Wednesday, January 6, 2010

Hell, let's put tariffs in place between Fort Worth and Dallas

Don Boudreaux, economics professor at George Mason University, reminds me of an abusive husband.
Every morning of his life, he gets out of bed, takes a shower, eats some breakfast, brushes his teeth, and then
kicks the living snot out of New York Times economics columnist Paul Krugman.

In his New Year’s Day column, Paul Krugman argues that protectionism can create jobs in times of unemployment. (Lots of other problems plague this column, by the way.)

If Krugman is correct, why stop at national borders? Just think how many jobs Congress could create by encouraging states to erect their own tariff walls? High-taxing and heavily regulating states would then be able to protect their workers from states with lower taxes and less-burdensome regulations. California wineries would never again lose market share to rivals in Oregon and Washington state. Michigan autoworkers would never again be displaced from their jobs by workers in Tennessee and South Carolina.

Here comes Boudreaux's Karate Kid Crane Kick:

Given Krugman’s assumption that restricting consumers’ freedom to make cross-border purchases increases the total number of jobs in economies suffering unemployment, why let all those borders between Maine and California go to waste? Turn those borders, too, into barriers to trade and watch American employment skyrocket!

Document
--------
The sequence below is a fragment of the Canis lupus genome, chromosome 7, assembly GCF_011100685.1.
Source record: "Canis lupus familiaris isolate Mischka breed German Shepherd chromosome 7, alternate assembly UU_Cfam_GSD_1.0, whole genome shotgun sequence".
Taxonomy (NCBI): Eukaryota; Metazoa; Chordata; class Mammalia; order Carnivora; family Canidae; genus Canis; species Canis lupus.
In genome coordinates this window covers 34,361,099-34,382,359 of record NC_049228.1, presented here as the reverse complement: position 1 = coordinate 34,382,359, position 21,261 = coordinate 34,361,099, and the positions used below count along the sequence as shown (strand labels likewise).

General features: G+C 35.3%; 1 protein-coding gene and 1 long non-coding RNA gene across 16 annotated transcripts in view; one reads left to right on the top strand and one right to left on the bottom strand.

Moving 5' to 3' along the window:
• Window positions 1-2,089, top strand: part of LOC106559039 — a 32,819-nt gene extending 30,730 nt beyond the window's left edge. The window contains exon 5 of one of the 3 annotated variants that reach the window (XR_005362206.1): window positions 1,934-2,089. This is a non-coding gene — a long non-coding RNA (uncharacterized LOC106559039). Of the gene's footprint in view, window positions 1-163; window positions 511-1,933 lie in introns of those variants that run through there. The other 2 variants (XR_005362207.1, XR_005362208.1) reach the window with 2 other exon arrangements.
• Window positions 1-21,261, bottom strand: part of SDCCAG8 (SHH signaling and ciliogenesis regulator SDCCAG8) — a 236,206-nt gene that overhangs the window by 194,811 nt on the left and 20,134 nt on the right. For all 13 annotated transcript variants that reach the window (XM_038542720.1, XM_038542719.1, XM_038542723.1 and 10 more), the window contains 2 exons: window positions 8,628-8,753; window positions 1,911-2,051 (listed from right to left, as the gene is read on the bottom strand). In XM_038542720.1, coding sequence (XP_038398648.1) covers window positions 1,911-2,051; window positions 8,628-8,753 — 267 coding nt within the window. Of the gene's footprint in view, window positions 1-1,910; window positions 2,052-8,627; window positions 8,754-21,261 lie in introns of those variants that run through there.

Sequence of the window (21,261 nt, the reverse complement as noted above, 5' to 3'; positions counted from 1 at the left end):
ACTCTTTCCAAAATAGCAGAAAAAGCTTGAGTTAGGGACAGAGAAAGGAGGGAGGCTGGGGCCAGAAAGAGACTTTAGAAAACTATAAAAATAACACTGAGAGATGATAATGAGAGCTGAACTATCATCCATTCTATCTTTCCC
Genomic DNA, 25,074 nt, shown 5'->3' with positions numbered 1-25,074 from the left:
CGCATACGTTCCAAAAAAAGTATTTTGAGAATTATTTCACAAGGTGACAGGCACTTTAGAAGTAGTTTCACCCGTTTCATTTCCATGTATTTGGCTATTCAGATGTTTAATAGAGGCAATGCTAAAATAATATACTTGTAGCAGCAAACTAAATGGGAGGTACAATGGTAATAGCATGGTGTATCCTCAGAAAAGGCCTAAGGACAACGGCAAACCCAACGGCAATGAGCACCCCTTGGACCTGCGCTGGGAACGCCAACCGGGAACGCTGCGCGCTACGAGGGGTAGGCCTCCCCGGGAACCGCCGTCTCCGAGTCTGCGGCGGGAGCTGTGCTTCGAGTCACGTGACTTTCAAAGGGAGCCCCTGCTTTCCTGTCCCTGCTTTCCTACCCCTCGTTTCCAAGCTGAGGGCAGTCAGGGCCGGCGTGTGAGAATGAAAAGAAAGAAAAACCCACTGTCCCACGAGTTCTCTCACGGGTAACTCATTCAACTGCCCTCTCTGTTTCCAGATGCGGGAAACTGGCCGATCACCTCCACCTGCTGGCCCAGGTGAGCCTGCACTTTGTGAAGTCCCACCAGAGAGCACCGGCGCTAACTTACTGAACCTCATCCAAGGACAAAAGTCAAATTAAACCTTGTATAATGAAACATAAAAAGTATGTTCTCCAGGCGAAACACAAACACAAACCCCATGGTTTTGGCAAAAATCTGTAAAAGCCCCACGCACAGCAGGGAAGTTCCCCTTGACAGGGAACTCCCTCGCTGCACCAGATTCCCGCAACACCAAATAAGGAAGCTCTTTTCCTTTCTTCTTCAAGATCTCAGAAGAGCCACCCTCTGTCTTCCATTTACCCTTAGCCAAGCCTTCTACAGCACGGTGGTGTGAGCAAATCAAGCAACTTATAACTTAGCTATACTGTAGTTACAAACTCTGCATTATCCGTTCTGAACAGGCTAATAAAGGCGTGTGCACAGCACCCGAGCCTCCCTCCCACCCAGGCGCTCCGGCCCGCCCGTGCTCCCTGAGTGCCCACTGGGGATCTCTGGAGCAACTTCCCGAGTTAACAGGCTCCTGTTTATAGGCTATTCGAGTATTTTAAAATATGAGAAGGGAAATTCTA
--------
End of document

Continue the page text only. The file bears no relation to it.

Go here for another excellent post called "Nation's Don't Trade With Each Other: Individuals Do".

If that's not enough, go here, and read Fabulous Freddy Bastiat's idea for an un-railroad. (First published in 1845, BTW.) This is a railroad that would allow cheap and easy transportation between countries, so they could enjoy the benefits of each other's strengths. But the railroad would be closed in all places where it would hurt local inefficient producers. (This would create and save jobs ! ! ! !) In other words, the railroad would be closed in all the places where it was most needed.

Tariffs serve no purpose but to negate the gains provided to society by technology, labor, ingenuity, determination and progress.

You read something like this, and wonder how Paul Krugman ever won a Nobel Prize.
Oh.... Never mind.

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